RON CLIFFORD, who lives in my town of Glen Ridge, is an Irishman, and he has the legendary Irish gift for gab. One story leads to another. Coincidence winds through his tales like a silver thread, until a dozen different people each become part of a great shimmering spider web of connections.
But he has never had a story to rival the one he has about Sept. 11.
Ron escaped from the Marriott in the World Trade Center -- after stopping to help a woman who had been burned head to foot -- but his sister, Ruth McCourt, and his niece Juliana, 4, were in the second plane, which hit the south tower of the World Trade Center. Compounding the horror, Ruth's best friend was on the first plane. Both were going to a spirituality conference in California, but flew in separate planes because Ruth wanted to use her frequent flier miles.
Many of the victims have become larger than life in their death, but Ruth McCourt seems to have been larger than life even in life. She lived in a magnificent house, with three beaches, built on the foundation of an old casino in New London, Conn. She had a meditation garden and owned a day spa in Boston. She was intimately involved with the details of Ron's life, telling him what tie he should wear for a business meeting on Sept. 11, which was -- in another amazing coincidence -- scheduled at the Marriott Marquis in Midtown, but moved to the World Trade Center at the last moment.
Ruth's memorial service was attended by 1,200 people, and afterward 700 people came back for a meal on her front lawn. Ruth's survivors did their best to make it the kind of gathering Ruth would have approved of.
''Her memorial had to be exactly how she would plan a party,'' Ron said. ''Ruth wouldn't, for any event, have plastic. It had to be silverware.''
Ruth was certain of the rightness of her convictions, and so was everybody else. She often began her proclamations with the words, ''In the life'' -- an Irish expression that means ''in this life.'' Juliana was beginning to turn into something of a force herself. One morning, about a week before the tragedy, Ruth told Juliana to eat her Cheerios.
''And Juliana turned around and said, 'Yes, your highness,' '' Ron said. ''Ruth called me right away and said, 'Where is she getting this?' ''
In the middle of our interview, Ron pulled something from his pocket.
It was a piece of glass, tinted black, irregularly shaped, but smooth on the edges. It was a piece of the World Trade Center, and now Ron carries it all the time. He held the glass, about two inches long, and turned it over and over in his hand.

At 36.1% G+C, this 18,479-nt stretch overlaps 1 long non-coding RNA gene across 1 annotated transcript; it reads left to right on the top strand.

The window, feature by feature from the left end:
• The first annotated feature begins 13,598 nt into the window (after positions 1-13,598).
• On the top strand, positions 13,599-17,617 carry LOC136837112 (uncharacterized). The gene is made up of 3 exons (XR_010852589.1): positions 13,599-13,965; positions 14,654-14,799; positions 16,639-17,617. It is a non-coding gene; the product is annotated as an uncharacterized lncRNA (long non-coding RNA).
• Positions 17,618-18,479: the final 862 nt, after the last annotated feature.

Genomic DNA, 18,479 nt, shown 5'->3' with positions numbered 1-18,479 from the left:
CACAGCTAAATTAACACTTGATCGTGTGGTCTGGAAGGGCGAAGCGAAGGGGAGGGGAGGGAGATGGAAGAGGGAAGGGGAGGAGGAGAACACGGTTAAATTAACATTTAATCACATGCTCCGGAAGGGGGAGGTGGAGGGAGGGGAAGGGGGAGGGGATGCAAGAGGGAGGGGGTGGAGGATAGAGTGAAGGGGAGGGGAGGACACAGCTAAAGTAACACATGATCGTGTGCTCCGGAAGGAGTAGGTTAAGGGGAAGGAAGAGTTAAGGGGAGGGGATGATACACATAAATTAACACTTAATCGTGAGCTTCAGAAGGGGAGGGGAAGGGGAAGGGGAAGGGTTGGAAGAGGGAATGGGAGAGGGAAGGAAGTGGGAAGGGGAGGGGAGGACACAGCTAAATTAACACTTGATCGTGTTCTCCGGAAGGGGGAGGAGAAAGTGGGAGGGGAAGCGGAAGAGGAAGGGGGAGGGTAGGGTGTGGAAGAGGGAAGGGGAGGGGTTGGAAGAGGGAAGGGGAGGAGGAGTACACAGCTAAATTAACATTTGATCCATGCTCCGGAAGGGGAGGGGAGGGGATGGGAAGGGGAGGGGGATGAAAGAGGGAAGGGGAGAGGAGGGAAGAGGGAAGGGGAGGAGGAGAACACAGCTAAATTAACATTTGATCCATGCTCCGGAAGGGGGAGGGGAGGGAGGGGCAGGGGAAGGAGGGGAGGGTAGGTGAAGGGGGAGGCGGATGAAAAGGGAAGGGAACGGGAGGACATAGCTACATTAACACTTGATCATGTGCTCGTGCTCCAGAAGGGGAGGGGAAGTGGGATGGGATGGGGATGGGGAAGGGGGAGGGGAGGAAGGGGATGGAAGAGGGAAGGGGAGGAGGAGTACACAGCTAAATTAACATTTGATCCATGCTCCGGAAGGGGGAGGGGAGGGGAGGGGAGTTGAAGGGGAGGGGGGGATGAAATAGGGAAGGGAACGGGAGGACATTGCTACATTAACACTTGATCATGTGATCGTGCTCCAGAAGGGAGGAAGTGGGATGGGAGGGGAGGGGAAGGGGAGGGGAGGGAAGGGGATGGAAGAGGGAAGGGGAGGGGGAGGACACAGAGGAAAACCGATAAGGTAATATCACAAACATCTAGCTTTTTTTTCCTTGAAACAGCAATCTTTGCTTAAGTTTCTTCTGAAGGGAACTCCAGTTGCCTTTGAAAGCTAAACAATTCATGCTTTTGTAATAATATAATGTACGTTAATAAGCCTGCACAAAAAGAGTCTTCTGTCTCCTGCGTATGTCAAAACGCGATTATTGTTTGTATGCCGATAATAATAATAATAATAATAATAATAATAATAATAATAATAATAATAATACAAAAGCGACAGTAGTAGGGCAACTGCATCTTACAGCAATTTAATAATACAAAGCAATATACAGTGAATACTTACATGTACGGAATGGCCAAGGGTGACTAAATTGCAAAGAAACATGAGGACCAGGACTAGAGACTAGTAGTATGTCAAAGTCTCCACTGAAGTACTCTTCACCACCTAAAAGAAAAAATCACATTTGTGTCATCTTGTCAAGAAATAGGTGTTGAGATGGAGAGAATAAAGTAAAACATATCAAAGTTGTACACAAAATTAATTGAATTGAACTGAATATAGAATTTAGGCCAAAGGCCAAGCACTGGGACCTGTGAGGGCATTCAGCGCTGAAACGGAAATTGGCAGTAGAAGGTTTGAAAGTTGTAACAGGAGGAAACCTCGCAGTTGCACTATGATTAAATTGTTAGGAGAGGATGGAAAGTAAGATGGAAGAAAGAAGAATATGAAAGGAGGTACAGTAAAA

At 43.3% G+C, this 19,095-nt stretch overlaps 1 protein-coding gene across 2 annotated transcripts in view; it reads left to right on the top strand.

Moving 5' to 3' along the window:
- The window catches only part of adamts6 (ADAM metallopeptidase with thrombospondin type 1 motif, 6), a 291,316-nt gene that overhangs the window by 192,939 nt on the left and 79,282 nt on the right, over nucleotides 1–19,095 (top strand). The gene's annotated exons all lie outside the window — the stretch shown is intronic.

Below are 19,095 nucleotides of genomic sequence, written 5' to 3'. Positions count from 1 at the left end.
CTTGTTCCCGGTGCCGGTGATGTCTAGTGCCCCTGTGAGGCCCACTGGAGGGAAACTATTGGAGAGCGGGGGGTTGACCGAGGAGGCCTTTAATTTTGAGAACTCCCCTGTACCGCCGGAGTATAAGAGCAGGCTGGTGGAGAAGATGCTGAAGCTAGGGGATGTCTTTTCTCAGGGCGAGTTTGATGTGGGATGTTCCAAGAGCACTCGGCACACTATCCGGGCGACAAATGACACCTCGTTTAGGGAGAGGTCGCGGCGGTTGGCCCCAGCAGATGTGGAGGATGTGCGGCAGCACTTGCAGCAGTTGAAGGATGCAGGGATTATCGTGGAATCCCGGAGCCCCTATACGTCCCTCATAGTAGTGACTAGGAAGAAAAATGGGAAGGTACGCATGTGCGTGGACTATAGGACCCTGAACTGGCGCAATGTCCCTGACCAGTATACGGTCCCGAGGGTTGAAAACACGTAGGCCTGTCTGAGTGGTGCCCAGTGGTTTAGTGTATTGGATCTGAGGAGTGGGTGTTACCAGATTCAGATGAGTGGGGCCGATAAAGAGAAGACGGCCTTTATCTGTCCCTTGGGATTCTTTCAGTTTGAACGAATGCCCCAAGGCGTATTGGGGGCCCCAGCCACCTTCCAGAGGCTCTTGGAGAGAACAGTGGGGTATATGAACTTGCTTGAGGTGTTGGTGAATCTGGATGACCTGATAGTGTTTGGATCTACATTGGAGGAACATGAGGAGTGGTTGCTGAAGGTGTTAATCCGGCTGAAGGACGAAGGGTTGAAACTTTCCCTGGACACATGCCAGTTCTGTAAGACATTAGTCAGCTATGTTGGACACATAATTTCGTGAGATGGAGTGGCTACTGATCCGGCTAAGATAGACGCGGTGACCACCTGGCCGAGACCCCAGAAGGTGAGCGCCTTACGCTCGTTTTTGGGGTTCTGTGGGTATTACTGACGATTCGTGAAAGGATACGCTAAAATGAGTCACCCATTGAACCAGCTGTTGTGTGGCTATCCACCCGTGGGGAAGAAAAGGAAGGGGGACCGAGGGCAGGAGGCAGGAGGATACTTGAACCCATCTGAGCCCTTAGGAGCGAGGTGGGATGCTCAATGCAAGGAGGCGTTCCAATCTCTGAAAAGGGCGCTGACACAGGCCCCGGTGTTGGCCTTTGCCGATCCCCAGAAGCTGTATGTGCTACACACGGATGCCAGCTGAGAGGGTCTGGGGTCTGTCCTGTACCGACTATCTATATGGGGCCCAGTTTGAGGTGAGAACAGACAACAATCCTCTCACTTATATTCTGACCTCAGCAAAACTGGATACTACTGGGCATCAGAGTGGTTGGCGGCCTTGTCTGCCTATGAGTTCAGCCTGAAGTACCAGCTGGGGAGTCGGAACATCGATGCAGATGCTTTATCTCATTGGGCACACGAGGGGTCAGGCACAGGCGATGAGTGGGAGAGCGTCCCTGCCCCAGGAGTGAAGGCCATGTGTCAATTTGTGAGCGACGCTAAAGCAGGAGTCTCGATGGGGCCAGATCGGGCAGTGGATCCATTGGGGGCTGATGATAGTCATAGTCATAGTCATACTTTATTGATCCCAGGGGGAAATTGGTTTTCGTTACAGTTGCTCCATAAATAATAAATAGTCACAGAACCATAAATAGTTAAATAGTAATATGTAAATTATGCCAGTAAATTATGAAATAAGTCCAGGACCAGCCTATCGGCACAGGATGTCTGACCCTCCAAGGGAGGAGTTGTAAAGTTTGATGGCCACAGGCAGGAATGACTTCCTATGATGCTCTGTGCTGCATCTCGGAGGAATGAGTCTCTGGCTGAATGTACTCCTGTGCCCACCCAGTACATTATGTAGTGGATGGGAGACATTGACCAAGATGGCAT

''It gives me some solace to have something,'' Ron said. ''Some remembrance. It's tempered glass. You can hold it as tight as you can and it's not going to cut you.''
The glass was given to him by a New York City policeman who went back to ground zero to retrieve some ashes for Ron to send back to a brother in Ireland. Ron had once done a major favor for the policeman's mother, and in return her son, Tommy the cop, got the ashes and the piece of glass for Ron.
And yet the favor turned itself inside out, and Tommy found people clapping and waving for him as he left ground zero with his package for Ron.
''I've had people kick me, spit at me, call me every name under the sun,'' he told Ron. ''And now, for the first time in my life, I'm feeling human.''
More coincidences: the weekend before the attack, Ron met a maintenance engineer from the Port Authority of New York and New Jersey, recently retired, who told him story after story about the 1993 bombing. And on Sept. 11, Ron's daughter Monica turned 11.
The amazing thing is, Ron still smiles. Ron still laughs. He is having trouble sleeping, but he has gone out on his sailboat. His house is full of flowers and cookies that neighbors have brought or sent. Nobody can visit Ron without an offer of cookies.
''Do we have cookies!'' he says with a laugh.
Years ago, Ron and Ruth had a conversation about death. They agreed that focusing too much on grief would prevent a loved one's soul from getting to the next life. Instead, Ron came up then with the concept of good thoughts called ''rads'' -- he had been reading about Madame Curie -- that would send a loved one on.
Ron plans to take have his piece of glass engraved. On one side it will say, ''What a sister.'' On the other, ''In the life.''
Drawing (Nancy Doniger)